Shear stress augments the endothelial cell differentiation marker expression in late EPCs by upregulating integrins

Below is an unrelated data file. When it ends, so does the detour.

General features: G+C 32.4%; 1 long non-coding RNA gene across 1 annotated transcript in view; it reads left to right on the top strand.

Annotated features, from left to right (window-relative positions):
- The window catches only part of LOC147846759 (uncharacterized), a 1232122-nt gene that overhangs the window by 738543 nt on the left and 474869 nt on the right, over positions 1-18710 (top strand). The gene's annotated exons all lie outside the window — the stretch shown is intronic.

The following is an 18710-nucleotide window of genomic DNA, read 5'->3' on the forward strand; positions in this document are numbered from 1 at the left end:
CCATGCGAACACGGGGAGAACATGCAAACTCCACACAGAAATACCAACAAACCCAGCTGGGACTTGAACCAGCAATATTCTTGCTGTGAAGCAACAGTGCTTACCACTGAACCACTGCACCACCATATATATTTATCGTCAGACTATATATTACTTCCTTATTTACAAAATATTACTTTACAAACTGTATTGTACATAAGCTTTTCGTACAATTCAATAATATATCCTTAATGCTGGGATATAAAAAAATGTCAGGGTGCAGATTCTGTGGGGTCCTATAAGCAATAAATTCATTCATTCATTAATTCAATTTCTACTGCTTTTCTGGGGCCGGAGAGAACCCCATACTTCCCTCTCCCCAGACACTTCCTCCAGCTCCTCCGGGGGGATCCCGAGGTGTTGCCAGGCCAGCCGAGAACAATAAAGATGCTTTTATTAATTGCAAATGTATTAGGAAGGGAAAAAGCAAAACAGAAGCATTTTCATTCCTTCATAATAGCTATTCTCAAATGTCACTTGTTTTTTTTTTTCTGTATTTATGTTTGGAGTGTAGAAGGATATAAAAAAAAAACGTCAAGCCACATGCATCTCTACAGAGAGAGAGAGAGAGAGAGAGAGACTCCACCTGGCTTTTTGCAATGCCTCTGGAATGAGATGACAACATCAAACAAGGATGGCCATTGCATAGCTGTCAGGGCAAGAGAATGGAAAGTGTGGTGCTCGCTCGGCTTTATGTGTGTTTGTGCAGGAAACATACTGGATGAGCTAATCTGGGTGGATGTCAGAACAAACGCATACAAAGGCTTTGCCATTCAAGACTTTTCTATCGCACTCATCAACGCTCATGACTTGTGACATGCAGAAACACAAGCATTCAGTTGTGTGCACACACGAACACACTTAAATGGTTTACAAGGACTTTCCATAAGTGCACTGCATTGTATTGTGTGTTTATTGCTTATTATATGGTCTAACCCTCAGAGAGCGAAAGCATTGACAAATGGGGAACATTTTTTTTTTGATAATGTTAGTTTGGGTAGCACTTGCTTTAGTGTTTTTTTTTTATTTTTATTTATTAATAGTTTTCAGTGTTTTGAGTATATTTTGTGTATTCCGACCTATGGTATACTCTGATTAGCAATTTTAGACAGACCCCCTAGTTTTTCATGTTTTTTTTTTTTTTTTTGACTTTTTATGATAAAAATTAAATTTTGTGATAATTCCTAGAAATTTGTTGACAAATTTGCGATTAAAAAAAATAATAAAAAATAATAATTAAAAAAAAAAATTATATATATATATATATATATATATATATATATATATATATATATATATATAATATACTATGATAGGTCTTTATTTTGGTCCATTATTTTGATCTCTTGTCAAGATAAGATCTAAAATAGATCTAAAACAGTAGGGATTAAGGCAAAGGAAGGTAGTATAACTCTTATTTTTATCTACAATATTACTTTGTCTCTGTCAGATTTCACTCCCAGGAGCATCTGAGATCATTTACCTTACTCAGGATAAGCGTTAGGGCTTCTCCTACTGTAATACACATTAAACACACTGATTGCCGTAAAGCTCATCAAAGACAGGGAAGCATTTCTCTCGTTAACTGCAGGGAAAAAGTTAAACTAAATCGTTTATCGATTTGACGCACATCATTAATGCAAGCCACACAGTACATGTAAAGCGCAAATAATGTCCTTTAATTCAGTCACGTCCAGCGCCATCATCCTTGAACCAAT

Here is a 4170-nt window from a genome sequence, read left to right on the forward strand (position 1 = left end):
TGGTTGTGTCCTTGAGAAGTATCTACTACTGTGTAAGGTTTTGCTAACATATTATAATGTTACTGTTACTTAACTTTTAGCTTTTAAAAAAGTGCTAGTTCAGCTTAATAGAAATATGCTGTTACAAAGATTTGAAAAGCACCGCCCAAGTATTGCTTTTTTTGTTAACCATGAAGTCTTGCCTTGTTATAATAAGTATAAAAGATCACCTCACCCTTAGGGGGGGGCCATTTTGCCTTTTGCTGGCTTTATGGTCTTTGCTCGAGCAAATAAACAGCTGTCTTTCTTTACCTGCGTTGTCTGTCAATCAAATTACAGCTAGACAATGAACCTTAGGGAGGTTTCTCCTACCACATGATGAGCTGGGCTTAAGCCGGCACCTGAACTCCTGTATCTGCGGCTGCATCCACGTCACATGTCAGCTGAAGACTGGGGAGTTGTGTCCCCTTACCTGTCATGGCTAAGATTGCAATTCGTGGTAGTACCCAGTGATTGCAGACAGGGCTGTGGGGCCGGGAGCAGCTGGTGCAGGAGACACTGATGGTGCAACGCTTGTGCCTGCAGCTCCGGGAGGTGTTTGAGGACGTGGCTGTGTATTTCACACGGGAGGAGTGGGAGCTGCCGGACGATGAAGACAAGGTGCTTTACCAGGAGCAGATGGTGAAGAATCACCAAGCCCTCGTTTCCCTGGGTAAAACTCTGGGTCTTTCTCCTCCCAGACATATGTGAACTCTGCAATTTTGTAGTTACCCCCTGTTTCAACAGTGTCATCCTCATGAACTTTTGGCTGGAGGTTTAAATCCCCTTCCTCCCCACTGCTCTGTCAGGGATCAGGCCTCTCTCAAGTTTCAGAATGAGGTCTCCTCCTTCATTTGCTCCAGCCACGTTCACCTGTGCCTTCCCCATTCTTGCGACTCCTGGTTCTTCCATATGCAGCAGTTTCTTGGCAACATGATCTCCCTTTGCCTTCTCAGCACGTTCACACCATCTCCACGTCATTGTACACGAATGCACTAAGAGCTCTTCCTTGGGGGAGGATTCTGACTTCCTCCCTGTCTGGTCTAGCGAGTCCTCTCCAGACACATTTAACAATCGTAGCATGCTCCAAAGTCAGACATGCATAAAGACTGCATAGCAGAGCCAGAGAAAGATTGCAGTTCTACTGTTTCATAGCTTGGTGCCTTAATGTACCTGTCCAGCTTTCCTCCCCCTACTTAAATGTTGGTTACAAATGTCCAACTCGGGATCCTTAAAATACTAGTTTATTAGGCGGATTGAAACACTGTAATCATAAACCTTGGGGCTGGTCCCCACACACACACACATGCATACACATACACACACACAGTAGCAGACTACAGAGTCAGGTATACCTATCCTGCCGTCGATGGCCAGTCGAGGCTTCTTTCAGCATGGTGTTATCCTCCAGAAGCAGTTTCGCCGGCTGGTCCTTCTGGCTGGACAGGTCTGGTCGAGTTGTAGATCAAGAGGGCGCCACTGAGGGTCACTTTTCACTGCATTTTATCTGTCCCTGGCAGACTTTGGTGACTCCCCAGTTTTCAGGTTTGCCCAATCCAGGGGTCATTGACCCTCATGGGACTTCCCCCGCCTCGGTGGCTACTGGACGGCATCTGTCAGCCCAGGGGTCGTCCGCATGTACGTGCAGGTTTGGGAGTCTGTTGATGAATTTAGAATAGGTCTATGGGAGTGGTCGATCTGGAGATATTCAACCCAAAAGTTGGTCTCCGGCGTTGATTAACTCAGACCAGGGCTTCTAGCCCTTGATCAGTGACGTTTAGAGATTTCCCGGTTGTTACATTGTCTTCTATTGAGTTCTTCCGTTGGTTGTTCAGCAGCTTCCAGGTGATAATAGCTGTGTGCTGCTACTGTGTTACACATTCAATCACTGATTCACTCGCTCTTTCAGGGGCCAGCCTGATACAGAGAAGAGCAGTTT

Vascular endothelial cell injury has been implicated in the onset of atherosclerosis. A number of previous studies have demonstrated that endothelial progenitor cells (EPCs), in particular late EPCs, play important roles in endothelial maintenance and repair. Recent evidence has revealed shear stress as a key regulator for EPC differentiation. However, the detailed events that contribute to the shear stress-induced EPC differentiation, in particular the mechanisms of mechanotransduction, remain to be identified. The present study was undertaken to further confirm the effects of shear stress on the late EPC differentiation, and to investigate the role of integrins in this procedure. Shear stress was observed to increase the expression of endothelial cell differentiation markers, such as vWF and CD31, in late EPCs isolated from rat bone marrow. Shear stress moreover enhanced the mRNA expression of integrin subunits β(1) and β(3) in a time-dependent manner, and also upregulated specific integrins in late EPCs plated on substrates containing various extracellular matrix (ECM) proteins. In addition, the shear stress-induced vWF and CD31 expression were found to be related to the levels of integrin β(1) and β(3), and were inhibited in late EPCs treated with RGD peptide (Gly-Arg-Gly-Asp-Asn-Pro, GRGDNP) that blocks the binding of integrins to the extracellular matrix. Additionally, this increase was also attenuated by both anti-β(1) integrin and anti-β(3) integrin antibodies. The integrin subunits β(1) and β(3) thus play important roles in regulating the shear stress-induced endothelial cell differentiation marker expression in late EPCs. This may provide novel insights into the mechanisms of mechanotransduction in shear stress-mediated late EPC differentiation.
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